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Measures for improving the Propulsion Efficiency

These consist of hydro-dynamically based thrust augmentation devices also called as energy saving devices. These devices can be considered to be operating in three basic zones of the hull as follows

i.   Located before the propeller.
ii.  Located at the propeller.
iii. Located after the propeller.

Before the propeller

1. Pre-swirl Stator (PSS)

It consists of a set of blades right in front of the propeller. The aim is to reduce the rotational losses in the propeller slipstream by introducing a rotation in the inflow to the propeller.
PSS increases the hull efficiency and hence the total propulsive efficiency. DNV classification society has reported a 6% power saving in design draught but just about 1% in ballast in a Kamsarmax bulk carrier that gives indication of the potential of PSS for the full form vessels.

2. Becker Mewis Duct

It is a Pre-swirl Stator with Accelerating Duct. The role of the
duct is to homogenize the axial wake component. It increases the efficiency of the pre-swirl fins by providing a more important water inflow to the stator. Also the duct contributes to the total thrust by virtue of the lift created by the accelerating flow over its walls.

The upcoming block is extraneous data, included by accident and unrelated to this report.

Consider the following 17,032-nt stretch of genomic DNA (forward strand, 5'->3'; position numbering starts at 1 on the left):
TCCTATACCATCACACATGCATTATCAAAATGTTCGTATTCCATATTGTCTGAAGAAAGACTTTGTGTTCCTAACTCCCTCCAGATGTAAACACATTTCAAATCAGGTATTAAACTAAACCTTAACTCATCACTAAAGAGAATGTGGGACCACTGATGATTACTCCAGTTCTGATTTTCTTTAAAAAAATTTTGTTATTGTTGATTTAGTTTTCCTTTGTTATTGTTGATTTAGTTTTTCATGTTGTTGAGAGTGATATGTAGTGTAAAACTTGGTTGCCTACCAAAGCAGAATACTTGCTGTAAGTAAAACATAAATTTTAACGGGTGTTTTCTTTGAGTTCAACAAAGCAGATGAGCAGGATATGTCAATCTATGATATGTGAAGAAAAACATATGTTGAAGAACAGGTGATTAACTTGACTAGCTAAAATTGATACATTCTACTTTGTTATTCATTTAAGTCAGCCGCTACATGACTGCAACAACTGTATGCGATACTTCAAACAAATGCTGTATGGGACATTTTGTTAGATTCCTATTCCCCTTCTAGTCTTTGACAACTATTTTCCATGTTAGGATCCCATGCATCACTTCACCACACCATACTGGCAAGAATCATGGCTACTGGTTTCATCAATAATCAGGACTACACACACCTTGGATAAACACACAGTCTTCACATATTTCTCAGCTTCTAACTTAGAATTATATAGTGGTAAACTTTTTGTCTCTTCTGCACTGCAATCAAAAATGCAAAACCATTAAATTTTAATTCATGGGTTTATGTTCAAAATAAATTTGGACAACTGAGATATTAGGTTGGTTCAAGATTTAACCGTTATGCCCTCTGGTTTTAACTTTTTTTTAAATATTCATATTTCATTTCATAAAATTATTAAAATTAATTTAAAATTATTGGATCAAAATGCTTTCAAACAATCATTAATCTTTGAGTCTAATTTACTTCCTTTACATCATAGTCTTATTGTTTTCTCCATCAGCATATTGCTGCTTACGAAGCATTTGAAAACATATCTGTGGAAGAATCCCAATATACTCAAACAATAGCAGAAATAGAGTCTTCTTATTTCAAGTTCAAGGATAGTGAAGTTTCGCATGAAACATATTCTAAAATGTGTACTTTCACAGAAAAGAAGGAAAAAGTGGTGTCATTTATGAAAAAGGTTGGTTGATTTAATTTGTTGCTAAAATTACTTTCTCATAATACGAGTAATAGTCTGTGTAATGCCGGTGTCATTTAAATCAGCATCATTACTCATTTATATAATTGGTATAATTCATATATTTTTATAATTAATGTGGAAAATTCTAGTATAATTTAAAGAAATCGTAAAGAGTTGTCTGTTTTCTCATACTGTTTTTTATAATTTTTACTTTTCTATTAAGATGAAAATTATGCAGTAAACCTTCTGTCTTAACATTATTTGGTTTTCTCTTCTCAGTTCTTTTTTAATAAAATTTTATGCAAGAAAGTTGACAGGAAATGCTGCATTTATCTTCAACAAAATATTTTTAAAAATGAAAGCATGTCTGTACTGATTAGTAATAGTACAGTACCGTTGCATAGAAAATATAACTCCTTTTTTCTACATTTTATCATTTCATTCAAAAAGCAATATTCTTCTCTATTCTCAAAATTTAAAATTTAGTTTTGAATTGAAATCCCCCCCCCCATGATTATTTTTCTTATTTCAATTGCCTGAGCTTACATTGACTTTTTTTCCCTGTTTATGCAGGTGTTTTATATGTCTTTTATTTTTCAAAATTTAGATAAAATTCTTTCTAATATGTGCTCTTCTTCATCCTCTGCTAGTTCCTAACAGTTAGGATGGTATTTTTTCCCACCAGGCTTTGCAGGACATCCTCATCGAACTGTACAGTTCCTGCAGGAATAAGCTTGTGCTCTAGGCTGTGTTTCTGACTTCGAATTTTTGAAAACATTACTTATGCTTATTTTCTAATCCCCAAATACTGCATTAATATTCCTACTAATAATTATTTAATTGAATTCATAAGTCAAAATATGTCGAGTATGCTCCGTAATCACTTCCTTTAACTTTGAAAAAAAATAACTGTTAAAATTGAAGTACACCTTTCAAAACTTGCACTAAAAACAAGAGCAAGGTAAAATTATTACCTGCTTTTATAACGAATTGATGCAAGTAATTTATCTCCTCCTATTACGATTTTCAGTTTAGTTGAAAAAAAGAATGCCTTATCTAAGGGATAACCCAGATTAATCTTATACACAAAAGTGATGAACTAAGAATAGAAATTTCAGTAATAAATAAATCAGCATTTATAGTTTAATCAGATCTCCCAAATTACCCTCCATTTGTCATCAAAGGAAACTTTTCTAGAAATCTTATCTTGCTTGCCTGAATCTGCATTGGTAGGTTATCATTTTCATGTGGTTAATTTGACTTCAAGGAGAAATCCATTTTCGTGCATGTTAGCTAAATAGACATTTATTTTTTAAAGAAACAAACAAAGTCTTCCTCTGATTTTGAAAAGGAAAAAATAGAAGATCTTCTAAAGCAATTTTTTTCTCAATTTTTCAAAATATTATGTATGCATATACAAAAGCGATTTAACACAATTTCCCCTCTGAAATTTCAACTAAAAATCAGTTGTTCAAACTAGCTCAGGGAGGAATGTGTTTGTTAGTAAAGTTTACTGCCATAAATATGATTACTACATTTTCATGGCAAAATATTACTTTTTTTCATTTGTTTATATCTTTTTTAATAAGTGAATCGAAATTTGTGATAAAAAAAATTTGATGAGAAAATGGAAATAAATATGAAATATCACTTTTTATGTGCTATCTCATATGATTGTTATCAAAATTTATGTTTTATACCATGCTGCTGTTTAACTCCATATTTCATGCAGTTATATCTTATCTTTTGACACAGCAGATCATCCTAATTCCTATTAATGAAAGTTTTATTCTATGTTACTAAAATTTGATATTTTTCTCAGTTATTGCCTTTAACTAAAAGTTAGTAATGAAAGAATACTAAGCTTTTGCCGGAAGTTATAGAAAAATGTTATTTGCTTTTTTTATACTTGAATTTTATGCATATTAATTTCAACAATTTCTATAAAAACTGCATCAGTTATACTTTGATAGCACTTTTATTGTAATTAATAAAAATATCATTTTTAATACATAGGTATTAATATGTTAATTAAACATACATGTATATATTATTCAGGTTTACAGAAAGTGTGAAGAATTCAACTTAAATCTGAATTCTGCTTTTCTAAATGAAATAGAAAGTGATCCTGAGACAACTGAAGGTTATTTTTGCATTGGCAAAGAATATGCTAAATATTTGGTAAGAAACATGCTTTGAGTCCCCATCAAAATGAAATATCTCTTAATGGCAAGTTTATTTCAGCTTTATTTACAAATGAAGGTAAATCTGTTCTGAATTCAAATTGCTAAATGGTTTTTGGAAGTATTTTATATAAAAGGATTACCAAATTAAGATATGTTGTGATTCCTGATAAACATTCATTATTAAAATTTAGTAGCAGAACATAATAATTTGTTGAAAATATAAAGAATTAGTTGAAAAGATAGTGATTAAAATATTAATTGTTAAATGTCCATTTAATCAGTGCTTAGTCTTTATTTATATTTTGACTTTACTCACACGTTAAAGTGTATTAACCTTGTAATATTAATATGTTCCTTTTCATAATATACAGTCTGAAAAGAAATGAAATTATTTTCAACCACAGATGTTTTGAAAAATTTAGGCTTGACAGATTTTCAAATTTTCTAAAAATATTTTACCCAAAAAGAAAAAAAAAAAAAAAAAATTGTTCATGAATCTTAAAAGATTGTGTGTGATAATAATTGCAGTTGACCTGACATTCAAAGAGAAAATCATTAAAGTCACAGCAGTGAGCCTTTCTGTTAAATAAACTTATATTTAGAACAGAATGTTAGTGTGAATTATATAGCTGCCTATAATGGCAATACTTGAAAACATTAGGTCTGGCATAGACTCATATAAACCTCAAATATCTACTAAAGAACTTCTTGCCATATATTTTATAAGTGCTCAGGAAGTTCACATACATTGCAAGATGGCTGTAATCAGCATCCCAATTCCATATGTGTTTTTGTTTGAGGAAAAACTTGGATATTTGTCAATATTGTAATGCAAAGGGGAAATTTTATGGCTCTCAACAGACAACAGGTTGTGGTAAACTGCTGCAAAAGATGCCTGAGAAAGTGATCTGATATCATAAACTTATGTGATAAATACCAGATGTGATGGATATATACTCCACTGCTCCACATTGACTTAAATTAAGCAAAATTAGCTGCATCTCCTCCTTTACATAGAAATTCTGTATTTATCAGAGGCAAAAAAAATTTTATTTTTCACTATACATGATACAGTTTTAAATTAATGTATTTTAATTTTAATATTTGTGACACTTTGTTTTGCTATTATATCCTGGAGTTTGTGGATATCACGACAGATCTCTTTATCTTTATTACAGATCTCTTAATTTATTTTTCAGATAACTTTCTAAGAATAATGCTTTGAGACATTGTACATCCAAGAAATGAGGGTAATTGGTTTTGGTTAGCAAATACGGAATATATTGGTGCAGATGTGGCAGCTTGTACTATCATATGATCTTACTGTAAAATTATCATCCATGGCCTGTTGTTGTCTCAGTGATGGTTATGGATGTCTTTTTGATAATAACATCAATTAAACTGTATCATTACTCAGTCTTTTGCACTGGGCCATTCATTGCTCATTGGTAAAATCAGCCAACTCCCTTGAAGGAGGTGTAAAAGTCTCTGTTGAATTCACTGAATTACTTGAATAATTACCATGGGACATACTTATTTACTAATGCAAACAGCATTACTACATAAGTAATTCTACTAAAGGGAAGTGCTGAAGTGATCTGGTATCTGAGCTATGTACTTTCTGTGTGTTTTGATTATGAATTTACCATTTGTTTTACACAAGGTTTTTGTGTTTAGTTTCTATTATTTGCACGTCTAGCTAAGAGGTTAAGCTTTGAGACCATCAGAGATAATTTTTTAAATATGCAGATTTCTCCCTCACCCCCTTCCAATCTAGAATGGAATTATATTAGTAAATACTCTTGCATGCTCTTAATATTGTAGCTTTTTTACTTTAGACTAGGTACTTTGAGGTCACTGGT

3. Schneekluth Wake Equalising Duct (WED)

It aims to improve the overall propulsive efficiency by reducing
the amount of separation over the afterbody of the vessel by helping to establish more uniform inflow into the propeller by accelerating the flow in the upper part of the propeller disc and minimizing the tangential velocity components in the wakefield.
It also helps in the selection of largest possible propeller diameter. 

At the propeller

1. Propeller Boss Cone Fins(PBCF)

The idea of fitting fins to the cone of the propeller, is to enhance the
efficiency of the screw propeller by reducing the energy loss associated with the propeller hub vertex. Principally fins of flat plate form and having span of the order of 10% of the propeller blade span are fitted at a given pitch angle to the cone of the propeller. The number of fins correspond to the number of

propeller blades.

2. Unconventional Propellers

Kappel propeller has been developed by Prof. J.J. Kappel. The pressure on the suction and discharge side of the propeller at the tip equalises due to the tip vortex and hence the efficiency of the tip region is low. Kappel propeller minimises the flow over the tip and the outer region of the propeller therefore retains high efficiency. The efficiency of Kappel propeller is appreciably more than
the efficiency of the conventional propellers.

Behind the propeller

1. Rudder Bulb

It comprises of a large bulb having a diameter of about 30-40% of the propeller diameter which is placed on the rudder close behind the propeller boss. This has been in application as Costa Bulb since 1950s. It is aimed to prevent flow separation and excessive vorticity behind the hub by effectively extending the propeller boss. Additionally in some cases there are fins fitted to the bulb and these fins then produce a lift force. A component of this lift force then acts in the forward direction to produce thrust augmentation.


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